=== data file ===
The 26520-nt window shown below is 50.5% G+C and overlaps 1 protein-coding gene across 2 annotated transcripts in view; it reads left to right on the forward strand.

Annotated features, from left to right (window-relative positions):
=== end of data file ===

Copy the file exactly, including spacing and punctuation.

The 26520-nt window shown below is 50.5% G+C and overlaps 1 protein-coding gene across 2 annotated transcripts in view; it reads left to right on the forward strand.

Annotated features, from left to right (window-relative positions):